“Morning Drive” on The Golf Channel asked the question a day following the USGA’s announcement that the U.S. Open would return to Pinehurst in 2024: Why Pinehurst?
Pinehurst Golf News Archive
The coverage of the USGA’s announcement that the U.S. Open will return to Pinehurst in 2024 has been tremendous, but one interview in particular has gone a little deeper on the subject.
Here, Matt Adams conducts a wide-ranging interview with Pinehurst President Tom Pashley on SiriusXM Radio’s “Fairways of Life.”
The segment reveals a more behind-the-scenes look at how the USGA arrived at its decision to return to Pinehurst in 2024, how Pinehurst No. 2 has changed and how it has been received since the historic back-to-back U.S. Opens over the last year and the impact the U.S. Open has on Pinehurst.
Pinehurst No. 2 will be home to the U.S. Open for the fourth time in 25 years when the national championship returns to Pinehurst Resort and Country Club in 2024, the United States Golf Association announced on Wednesday.
“Pinehurst has elevated itself to one of the great and historic places for golf in this country,” said Thomas J. O’Toole Jr., USGA president. “Some say it’s our St. Andrews – it’s certainly something special, and that’s why we’re going back there for the 2024 U.S. Open.”
“Pinehurst has elevated itself to one of the great and historic places for golf in this country,” – USGA President Thomas J. O’Toole Jr.
The U.S. Open’s return in 2024 will mark the first time in over a century the USGA has awarded four Opens to a single site in a span of 25 years. It will also mark the 25thanniversary of the moment Payne Stewart won the 1999 U.S. Open with a dramatic par putt to win by a stroke over Phil Mickelson.
Prior to the 2024 U.S. Open, Pinehurst will host the 2017 U.S. Amateur Four-Ball Championship and the 2019 U.S. Amateur Championship. Pinehurst hosted the historic back-to-back U.S. Open and U.S. Women’s Open Championships in June 2014, won by Martin Kaymer and Michelle Wie.
BY JORDAN BECK
VILLAGE OF PINEHURST, N.C. — Down two holes with two to play Friday in the championship match of the Women’s North and South Amateur, Bailey Tardy needed to dig deep.
The incoming Georgia freshman responded, making par on the final two holes while her opponent, Bethany Wu, the top-ranked junior golfer in the world, slipped up just enough to let her back in the match.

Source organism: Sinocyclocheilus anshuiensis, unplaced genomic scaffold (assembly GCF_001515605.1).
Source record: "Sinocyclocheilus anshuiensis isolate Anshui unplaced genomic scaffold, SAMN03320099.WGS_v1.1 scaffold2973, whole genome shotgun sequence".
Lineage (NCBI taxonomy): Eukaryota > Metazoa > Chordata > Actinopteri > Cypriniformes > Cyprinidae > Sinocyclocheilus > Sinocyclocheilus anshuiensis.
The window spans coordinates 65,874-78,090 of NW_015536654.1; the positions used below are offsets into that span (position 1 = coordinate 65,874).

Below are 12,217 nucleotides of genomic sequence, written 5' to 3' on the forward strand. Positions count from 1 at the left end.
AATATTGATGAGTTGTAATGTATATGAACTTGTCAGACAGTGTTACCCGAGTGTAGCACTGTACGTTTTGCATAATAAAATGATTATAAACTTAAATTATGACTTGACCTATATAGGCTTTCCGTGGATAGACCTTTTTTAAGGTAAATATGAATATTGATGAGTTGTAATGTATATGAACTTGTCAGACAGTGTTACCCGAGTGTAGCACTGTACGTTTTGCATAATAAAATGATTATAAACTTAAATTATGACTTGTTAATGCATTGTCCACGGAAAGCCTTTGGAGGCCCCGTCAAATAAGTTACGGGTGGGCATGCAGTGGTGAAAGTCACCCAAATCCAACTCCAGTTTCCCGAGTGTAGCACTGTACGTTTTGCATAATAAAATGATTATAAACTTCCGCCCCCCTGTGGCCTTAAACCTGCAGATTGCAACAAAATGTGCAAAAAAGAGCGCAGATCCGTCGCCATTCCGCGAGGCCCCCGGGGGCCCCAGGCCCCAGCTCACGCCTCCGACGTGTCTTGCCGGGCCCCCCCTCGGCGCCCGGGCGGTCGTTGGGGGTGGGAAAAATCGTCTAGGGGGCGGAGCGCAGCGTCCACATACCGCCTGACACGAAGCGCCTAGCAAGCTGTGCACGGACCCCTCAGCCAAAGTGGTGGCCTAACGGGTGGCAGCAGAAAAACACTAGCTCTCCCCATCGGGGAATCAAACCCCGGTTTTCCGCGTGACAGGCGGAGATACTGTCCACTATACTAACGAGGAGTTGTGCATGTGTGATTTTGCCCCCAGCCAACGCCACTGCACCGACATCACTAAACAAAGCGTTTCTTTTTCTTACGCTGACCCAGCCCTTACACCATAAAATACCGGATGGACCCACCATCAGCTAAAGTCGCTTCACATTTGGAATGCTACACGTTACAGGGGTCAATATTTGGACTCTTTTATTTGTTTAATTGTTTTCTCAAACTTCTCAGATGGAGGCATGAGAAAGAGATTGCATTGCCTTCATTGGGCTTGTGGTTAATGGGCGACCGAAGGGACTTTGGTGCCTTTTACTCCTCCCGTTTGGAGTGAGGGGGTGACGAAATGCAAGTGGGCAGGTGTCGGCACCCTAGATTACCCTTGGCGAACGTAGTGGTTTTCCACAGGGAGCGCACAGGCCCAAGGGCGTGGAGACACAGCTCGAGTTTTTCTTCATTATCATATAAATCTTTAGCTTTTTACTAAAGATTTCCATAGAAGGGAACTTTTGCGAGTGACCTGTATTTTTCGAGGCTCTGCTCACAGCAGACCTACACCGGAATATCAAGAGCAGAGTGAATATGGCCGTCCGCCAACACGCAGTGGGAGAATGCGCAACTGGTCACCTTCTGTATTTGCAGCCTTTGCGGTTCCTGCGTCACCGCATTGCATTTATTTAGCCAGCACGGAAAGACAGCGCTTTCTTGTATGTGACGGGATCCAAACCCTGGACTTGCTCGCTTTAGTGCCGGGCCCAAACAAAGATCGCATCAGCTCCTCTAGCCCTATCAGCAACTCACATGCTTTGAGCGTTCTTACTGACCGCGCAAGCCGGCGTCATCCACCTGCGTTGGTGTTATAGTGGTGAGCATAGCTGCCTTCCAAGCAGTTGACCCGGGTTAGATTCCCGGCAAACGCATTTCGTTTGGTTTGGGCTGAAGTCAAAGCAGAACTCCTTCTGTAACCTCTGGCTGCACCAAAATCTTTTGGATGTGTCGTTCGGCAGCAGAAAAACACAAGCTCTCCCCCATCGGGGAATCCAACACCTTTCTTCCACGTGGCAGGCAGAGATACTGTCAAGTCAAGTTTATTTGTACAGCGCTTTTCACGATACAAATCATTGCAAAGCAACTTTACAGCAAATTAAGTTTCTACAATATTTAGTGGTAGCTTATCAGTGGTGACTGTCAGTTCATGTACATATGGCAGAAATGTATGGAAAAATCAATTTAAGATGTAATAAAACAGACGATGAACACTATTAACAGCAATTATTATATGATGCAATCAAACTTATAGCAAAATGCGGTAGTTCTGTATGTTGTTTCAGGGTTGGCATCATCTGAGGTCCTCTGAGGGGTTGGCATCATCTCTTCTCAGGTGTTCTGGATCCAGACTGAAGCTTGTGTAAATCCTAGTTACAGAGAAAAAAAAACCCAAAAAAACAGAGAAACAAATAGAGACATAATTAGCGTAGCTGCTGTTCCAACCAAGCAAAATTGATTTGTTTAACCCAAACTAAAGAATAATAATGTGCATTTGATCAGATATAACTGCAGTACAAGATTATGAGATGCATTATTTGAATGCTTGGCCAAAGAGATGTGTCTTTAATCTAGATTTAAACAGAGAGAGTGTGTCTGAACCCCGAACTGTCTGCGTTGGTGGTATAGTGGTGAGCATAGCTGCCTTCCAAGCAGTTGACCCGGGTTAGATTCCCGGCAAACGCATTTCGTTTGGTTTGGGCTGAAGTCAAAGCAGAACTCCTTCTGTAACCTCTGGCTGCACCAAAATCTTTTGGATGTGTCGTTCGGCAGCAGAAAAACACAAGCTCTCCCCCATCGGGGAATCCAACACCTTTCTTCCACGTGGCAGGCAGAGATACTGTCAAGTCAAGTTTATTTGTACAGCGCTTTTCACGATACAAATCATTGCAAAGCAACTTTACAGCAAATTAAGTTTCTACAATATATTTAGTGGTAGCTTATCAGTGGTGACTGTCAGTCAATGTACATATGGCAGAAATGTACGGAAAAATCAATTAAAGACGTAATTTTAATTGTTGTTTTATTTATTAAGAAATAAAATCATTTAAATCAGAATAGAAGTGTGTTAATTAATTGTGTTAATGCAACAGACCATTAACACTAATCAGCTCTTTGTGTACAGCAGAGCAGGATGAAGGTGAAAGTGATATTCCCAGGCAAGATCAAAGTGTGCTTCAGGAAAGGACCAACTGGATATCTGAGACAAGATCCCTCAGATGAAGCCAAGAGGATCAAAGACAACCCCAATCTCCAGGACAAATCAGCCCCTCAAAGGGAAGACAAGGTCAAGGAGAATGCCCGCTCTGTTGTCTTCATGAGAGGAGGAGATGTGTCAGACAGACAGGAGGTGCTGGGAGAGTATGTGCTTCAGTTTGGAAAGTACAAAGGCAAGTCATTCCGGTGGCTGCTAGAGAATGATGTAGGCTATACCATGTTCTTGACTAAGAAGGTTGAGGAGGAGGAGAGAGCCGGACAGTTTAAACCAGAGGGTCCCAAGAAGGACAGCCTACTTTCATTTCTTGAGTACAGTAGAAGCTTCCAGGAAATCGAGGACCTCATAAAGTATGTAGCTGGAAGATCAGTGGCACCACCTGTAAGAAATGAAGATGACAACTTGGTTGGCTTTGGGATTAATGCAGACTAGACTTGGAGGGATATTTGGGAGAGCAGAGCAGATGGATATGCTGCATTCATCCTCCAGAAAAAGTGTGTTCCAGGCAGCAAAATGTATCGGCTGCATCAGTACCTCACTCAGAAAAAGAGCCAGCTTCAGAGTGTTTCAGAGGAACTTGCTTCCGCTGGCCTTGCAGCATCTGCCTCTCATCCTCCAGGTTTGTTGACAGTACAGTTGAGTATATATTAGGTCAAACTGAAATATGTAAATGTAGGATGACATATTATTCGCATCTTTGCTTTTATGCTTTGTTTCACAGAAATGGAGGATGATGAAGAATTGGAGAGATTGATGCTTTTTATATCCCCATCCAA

After the first sudden-death playoff hole, Tardy found enough mental strength to drain a lengthy par putt on the 376-yard par-4 second and put the pressure on Wu, who saw her 5-foot par putt rim out.
“It was just a tough match,” Tardy said. “We never conceded any holes. Nothing was conceded except for putts, short putts. I think we both played really well, and we were both exhausted. That’s golf.”
For the seventh-seeded Tardy, the victory marked an incredible run in match play that saw her defeat last year’s runner-up, Lori Beth Adams (2 and 1), in the quarterfinals, and the 2013 Junior Girl’s North and South Amateur winner, Anna Redding (4 and 2), Friday morning during the semifinals.
But the biggest test was the final round against Wu, an incoming freshman at UCLA, who looked unflappable earlier in the day when she defeated the No. 1 seed, Katelyn Dambaugh, 3 and 2.
“I’m really good friends with Beth (Wu) and I played a round with her, I think the second day, so I knew how she was hitting it and that she wasn’t going to let up anytime soon,” Tardy. “It was going to be a good match from the get-go and it was.”
Dambaugh, Wu, Tardy and Redding will vie for place in Pinehurst history
By Alex Podlogar
VILLAGE OF PINEHURST, N.C. – Make par.
If there was a rallying cry as match play wore on during the 113th Women’s North & South Amateur, it was that: Make pars.
And if you happen to make a lot of pars, you’re likely to keep playing.
As Pinehurst No. 2 continued to play difficult amidst July’s warm gusts of wind, a standout field of some of the best women’s amateurs was whittled down to four on Thursday. And, for most the part, the matches were won with a steady stream of pars.
“And in some cases, even bogeys,” said Anna Redding, the 2013 North & South Girls’ Junior champion, who advanced to Friday’s semifinals. “But definitely pars. Oh, I love pars.”
Even Kaitlyn Dambaugh, the No. 1 seed from the University of South Carolina and the only player to break par on No. 2 during the week, found that attrition by par was the path to victory. She won seven holes in her afternoon match against Muchin Keh, taking five of them with pars in her 4 & 2 victory. … Continue Reading